Jump to content

Want an expert to evaluate PV system and advise on batteries


Recommended Posts

I’m learning the expensive way and don’t want to repeat my mistakes. 
2.4 kw panels, 2 x MLT Oasis inverters, bank of 12 Dixon 105Ah batteries.
After 33 months apparently the batteries are shot and need replacing.

Each each inverters serve different parts of the house which have separate distribution boards.

In nearly three years I haven’t noticed any savings on my electricity bill.

I’m looking for someone to properly evaluate the installation of my system and advise on batteries.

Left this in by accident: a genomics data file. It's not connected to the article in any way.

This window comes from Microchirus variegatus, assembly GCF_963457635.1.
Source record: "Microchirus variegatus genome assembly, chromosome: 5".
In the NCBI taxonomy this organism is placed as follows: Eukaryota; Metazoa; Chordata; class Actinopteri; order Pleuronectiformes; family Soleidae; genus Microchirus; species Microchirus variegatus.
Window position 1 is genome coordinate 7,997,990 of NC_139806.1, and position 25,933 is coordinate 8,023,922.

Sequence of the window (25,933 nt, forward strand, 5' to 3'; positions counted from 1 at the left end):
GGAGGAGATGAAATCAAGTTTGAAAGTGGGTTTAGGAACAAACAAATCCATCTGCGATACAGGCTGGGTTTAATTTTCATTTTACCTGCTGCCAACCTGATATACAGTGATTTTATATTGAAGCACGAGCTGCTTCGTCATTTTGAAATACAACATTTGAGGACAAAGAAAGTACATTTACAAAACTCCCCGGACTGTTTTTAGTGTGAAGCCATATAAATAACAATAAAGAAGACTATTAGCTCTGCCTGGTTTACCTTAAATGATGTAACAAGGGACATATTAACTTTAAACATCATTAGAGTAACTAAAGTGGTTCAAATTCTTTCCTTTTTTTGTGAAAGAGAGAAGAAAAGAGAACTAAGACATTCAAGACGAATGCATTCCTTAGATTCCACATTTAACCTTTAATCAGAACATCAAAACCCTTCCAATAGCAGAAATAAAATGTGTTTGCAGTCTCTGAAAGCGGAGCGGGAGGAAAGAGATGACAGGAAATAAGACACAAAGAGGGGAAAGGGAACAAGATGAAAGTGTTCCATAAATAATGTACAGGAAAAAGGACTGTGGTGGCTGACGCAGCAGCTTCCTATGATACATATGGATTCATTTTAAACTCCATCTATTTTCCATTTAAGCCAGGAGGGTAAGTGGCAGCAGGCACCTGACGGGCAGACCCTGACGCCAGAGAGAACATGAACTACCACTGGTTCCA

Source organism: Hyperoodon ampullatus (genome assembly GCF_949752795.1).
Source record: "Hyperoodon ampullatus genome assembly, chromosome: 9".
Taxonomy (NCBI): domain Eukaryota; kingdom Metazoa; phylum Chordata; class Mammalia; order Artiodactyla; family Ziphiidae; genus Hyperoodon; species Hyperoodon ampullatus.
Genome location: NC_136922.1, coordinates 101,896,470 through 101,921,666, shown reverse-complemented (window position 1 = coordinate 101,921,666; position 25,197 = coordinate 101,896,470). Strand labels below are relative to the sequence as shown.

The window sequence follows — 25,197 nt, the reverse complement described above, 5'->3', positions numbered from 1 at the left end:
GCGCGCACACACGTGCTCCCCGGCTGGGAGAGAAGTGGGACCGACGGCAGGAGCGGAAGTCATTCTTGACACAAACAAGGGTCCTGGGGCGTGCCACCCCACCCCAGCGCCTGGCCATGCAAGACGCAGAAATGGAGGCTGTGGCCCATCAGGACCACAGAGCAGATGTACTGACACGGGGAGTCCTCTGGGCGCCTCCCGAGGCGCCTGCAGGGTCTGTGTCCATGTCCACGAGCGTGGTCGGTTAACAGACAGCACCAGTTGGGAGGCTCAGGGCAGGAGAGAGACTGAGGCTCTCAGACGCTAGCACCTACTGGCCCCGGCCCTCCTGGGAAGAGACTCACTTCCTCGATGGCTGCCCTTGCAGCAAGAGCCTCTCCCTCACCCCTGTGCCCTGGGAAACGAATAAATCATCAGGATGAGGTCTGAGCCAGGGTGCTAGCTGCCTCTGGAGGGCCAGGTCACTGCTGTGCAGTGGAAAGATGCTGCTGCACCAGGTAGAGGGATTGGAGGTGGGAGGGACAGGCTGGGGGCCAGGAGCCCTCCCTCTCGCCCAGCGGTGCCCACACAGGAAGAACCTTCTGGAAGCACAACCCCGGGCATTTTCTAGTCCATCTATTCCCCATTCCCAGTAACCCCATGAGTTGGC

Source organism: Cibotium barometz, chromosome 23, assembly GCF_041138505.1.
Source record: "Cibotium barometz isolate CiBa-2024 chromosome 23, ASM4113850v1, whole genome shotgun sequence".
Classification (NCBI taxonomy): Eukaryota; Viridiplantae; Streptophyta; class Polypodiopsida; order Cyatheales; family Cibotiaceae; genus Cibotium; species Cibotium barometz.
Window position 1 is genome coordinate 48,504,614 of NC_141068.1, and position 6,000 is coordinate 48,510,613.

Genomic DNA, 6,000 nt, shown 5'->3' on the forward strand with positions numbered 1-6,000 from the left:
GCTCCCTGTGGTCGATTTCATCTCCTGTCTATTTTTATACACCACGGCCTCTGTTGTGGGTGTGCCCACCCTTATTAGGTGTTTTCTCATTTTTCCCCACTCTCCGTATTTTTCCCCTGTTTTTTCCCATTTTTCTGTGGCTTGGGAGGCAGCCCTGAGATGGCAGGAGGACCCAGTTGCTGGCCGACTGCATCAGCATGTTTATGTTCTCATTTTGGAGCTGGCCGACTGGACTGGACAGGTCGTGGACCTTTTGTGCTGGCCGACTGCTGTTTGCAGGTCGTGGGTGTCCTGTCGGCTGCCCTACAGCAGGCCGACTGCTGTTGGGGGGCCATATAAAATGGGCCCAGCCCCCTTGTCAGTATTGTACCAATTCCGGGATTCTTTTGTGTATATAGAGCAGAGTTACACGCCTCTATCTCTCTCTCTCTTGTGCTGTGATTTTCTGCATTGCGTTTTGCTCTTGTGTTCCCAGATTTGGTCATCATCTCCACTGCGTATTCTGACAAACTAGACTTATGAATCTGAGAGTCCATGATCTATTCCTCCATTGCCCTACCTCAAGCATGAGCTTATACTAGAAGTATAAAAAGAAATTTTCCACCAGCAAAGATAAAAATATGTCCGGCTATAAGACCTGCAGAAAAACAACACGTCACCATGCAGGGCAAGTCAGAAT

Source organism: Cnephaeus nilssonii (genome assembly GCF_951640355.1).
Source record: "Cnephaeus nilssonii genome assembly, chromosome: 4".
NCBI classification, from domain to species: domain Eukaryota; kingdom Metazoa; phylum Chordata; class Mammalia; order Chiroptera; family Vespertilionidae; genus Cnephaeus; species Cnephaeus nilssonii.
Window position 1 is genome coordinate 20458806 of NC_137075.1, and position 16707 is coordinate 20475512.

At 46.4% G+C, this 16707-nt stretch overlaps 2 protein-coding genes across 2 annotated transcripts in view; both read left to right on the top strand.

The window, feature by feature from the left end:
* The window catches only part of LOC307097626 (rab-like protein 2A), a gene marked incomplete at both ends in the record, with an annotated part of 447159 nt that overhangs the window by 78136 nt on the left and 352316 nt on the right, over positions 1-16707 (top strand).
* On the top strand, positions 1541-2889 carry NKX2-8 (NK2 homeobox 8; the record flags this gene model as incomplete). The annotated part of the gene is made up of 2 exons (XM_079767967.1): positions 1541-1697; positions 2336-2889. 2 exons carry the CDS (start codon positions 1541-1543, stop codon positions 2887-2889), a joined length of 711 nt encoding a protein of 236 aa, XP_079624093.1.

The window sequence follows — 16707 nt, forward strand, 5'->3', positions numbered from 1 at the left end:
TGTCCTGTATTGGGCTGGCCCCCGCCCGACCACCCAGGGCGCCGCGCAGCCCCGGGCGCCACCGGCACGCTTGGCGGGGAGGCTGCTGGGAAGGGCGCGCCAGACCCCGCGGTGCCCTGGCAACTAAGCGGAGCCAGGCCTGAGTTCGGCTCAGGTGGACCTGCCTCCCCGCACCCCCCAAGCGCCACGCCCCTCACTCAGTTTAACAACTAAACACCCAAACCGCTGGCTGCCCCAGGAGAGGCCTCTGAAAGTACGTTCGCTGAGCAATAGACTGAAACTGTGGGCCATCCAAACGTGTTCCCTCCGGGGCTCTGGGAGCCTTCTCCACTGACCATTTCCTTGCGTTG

I live in Hilton KZN, but the only experts I can find seem to be hack battery salesmen in a hurry.

Any recommendations?

Link to comment
Share on other sites

21 minutes ago, Party Plant said:

After 33 months apparently the batteries are shot and need replacing.

That's not bad considering the fundamentals, three strings being the first issue, and Dixon the second (sorry... I am just not impressed by them anymore).

So, some ideas.

1. If the budget allows, and if the inverter can handle the chemistry, look at LiFePO4 batteries. I think FreedomWon works well with MLT, @Gerlach?

2. If you want to stick with Lead Acid, the look at a single string of Trojan L16-RE (They are 325Ah, similar to your present capacity). They are flooded cells, so they need watering.

Others should be along shortly to provide more opinions.

Link to comment
Share on other sites